Obama on refugees: No 'religious tests to our compassion'

by Kelly Ledbetter, |
President Barack Obama, President Recep Tayyip Erdo?an of Turkey and Prime Minister David Cameron of the United Kingdom and the other members and staff of the G20 Summit, observe a moment of silence during Working Session One in Antalya, Turkey for the victims of the terrorist attacks in France, Sunday, Nov. 15, 2015. | Official White House Photo by Pete Souza

ANTALYA, Turkey (Christian Examiner) – At the G20 Summit in Turkey, President Barack Obama gave a press conference in which he addressed the resonse of some American politicians who have suggested screening individuals based on their religious preferences.

At the conference on the Monday after the attack in Paris, the President answered the question about how the terror attacks allegedly under the name of Islam can be shown to be not representative of Muslims.

It is good to remember that the United States does not have a religious test, and we are a nation of many peoples of different faiths, which means that we show compassion to everybody

President Obama spoke against limiting refugees by religion. "And when I hear folks say that, well, maybe we should just admit the Christians but not the Muslims; when I hear political leaders suggesting that there would be a religious test for which a person who's fleeing from a war-torn country is admitted, when some of those folks themselves come from families who benefitted from protection when they were fleeing political persecution—that's shameful," he said.

Over the weekend, presidential candidates recommended more stringent immigration policies. Sen. Ted Cruz initially told the Washington Post Syrian Christians pose no risk to American security, but Monday added that "we need to vet anyone coming in." Jeb Bush told CNN he believed America should focus on aiding Christians rather than refugees of any other religion.

"That's not American," President Obama said. "That's not who we are. We don't have religious tests to our compassion."

Numerous state governors have also protested accepting refugees as a matter of national security.

The President referred to Pope Francis' recent speech to Congress in which the pontiff charged the nation to protect the vulnerable, not only those of the same faith. "And so I think it is very important for us right now—particularly those who are in leadership, particularly those who have a platform and can be heard—not to fall into that trap, not to feed that dark impulse inside of us."


The President spoke of the migrant crisis directly, praising Germany and Turkey for their acceptance of refugees.

"In Europe, I think people like Chancellor Merkel have taken a very courageous stance in saying it is our moral obligation, as fellow human beings, to help people who are in such vulnerable situations. And I know that it is putting enormous strains on the resources of the people of Europe.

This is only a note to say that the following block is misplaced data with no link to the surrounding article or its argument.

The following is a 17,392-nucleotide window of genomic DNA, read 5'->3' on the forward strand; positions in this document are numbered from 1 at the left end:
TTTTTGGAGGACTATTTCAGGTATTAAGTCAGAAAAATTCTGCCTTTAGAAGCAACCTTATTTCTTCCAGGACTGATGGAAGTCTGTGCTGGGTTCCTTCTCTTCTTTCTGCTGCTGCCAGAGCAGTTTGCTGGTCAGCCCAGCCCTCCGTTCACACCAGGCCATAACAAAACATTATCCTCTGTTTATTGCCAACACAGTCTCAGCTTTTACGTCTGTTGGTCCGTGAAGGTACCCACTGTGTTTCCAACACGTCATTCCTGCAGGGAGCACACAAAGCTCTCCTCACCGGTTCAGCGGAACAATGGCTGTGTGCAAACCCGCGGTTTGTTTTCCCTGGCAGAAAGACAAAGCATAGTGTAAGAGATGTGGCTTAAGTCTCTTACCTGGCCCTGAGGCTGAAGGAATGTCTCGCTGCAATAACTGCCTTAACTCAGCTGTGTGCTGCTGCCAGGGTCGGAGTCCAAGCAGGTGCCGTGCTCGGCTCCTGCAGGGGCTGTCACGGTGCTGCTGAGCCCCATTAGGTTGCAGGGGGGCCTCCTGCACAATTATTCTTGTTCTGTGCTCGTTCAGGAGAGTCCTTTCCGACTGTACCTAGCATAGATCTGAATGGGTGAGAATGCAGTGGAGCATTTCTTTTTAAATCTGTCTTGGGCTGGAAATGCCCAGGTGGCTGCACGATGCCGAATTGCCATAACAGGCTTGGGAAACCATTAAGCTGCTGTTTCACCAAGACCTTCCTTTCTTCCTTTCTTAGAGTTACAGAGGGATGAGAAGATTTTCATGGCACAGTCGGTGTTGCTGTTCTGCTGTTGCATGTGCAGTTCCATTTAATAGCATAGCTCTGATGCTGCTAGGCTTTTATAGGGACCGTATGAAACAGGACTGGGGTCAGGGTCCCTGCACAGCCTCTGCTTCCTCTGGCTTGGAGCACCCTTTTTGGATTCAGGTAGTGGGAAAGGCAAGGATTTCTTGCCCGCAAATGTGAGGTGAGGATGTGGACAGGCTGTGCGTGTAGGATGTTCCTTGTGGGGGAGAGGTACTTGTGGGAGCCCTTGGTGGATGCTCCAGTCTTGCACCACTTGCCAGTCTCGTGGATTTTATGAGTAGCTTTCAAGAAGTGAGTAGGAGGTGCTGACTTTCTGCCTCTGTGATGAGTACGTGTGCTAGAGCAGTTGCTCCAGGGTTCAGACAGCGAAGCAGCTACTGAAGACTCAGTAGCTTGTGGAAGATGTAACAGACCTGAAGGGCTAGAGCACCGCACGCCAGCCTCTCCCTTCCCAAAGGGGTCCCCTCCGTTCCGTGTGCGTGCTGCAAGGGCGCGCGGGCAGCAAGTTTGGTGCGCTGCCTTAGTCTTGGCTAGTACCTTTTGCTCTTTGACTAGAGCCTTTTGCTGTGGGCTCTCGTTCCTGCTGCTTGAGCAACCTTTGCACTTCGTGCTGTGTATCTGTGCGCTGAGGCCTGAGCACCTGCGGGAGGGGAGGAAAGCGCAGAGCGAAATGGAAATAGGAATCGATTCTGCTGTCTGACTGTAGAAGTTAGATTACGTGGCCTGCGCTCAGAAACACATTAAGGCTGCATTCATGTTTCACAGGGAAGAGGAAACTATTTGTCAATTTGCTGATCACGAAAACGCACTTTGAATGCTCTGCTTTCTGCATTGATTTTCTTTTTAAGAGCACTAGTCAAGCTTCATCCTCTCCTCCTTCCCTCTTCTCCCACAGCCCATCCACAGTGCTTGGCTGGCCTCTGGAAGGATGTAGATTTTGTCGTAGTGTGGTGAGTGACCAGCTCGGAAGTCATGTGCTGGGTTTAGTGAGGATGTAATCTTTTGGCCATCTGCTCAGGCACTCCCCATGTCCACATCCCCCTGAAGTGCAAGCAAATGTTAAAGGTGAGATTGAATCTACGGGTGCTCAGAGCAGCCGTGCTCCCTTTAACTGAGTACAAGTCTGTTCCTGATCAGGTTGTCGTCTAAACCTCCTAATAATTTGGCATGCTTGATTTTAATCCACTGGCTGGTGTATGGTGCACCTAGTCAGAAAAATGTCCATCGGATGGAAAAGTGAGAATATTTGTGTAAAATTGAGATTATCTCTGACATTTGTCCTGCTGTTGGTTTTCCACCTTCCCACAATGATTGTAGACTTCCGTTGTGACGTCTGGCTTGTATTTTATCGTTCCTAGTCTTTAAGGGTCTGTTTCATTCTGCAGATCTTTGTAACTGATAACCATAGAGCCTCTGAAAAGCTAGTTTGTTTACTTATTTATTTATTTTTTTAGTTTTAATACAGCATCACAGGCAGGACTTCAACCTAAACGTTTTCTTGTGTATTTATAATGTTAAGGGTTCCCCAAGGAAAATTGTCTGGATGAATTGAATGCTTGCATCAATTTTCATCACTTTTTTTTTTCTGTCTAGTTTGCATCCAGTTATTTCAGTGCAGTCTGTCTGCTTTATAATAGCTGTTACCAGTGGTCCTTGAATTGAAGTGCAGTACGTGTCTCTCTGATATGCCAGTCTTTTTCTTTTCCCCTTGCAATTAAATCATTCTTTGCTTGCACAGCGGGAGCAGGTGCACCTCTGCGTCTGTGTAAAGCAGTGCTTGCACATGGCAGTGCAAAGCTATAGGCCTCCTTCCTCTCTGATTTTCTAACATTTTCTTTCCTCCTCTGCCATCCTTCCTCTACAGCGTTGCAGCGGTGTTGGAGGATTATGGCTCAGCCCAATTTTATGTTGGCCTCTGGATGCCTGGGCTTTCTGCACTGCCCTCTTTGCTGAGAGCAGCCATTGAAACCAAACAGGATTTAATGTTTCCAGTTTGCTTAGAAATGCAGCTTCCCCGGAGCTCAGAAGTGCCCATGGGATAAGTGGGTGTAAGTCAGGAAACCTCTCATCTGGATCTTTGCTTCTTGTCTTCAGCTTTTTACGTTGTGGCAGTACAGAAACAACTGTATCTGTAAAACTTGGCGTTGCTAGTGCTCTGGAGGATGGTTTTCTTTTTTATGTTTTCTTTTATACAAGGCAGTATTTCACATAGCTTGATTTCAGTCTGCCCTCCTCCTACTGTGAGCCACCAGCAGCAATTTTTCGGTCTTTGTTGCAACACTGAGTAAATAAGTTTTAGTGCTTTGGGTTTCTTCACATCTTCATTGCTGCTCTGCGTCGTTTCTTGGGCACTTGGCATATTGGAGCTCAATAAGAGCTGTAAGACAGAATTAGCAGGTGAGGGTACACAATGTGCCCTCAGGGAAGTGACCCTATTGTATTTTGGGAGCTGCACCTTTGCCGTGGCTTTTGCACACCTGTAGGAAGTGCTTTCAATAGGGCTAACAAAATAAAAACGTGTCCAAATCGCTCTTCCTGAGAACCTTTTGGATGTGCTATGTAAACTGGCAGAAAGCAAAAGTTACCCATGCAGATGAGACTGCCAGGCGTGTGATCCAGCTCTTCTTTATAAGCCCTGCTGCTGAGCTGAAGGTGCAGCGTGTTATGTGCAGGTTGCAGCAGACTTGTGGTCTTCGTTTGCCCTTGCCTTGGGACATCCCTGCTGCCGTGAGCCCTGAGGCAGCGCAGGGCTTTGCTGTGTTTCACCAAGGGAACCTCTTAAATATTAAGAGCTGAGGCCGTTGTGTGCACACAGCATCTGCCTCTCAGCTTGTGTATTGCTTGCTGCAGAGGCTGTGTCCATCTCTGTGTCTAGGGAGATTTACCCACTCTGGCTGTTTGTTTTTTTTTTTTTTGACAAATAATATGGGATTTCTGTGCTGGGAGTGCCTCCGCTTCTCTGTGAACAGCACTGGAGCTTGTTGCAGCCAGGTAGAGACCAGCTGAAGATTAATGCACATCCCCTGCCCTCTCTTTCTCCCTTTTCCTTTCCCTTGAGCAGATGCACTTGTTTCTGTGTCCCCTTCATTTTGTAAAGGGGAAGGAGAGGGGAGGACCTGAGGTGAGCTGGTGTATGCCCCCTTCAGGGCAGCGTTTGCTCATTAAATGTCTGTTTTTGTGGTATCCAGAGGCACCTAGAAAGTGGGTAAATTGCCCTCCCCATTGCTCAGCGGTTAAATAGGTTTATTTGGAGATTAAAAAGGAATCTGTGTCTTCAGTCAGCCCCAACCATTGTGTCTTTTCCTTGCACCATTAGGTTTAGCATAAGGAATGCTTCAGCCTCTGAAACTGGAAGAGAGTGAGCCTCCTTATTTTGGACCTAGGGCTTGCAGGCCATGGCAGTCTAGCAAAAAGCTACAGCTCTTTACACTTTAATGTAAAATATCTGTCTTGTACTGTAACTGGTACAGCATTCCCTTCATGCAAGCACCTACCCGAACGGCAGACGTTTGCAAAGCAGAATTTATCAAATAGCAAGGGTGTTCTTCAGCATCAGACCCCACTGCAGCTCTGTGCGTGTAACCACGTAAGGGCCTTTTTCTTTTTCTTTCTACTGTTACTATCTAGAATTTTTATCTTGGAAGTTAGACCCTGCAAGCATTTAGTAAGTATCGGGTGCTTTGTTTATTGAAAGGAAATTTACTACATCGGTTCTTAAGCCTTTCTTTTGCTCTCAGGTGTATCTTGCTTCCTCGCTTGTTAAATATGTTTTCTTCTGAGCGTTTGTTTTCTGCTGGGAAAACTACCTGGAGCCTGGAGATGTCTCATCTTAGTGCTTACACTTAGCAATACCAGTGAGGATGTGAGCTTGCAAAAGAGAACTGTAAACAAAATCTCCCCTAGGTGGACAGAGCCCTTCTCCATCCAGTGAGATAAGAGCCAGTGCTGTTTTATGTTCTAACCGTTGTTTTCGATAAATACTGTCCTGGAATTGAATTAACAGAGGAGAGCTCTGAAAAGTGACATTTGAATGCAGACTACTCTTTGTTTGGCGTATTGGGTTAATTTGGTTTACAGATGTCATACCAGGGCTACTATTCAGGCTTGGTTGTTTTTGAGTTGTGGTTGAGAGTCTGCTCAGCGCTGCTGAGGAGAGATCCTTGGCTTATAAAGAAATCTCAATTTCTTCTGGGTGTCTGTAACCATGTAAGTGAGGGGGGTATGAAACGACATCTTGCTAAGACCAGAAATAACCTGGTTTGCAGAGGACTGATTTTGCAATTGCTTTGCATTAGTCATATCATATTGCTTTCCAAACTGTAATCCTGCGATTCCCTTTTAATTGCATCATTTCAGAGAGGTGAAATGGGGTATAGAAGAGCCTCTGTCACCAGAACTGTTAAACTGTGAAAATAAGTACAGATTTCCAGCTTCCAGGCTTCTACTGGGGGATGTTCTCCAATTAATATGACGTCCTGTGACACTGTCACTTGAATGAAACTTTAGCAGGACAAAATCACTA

"Nobody has been carrying a bigger burden than the people here in Turkey, with 2.5 million refugees, and the people of Jordan and Lebanon, who are also admitting refugees. The fact that they've kept their borders open to these refugees is a signal of their belief in a common humanity."

After explaining his desire to see the Paris attack to be defined as a terrorism problem rather than "a Muslim problem," the President said Muslims around the world should nevertheless question how "extremist ideologies [could] take root."

He challenged Muslim communities to "push back" against the idea that killing innocents can be justified by religion, noting the role social media has contributed to the distribution of extremism. He also pointed out "the overwhelming majority of victims of terrorism ... are themselves Muslims."


Returning to the question of the need to differentiate between terrorist and Muslim, the President praised the Bush administration for making that difference clear.

"I was very proud after 9/11 when he [George W. Bush] was adamant and clear about the fact that this is not a war on Islam. And the notion that some of those who have taken on leadership in his party would ignore all of that, that's not who we are. On this, they should follow his example. It was the right one. It was the right impulse. It's our better impulse."

President Obama clearly condemned religious discrimination: "We don't kill people because they're different than us. That's what separates us from them [ISIS]. And we don't feed that kind of notion that somehow Christians and Muslims are at war."

Reminding people of both faiths to avoid promoting any implication that religions are at war, the President called for Americans to remember Pope Francis' words to offer compassion to anyone in need without religious discrimination.

"Those are the universal values we stand for. And that's what my administration intends to stand for," Obama said.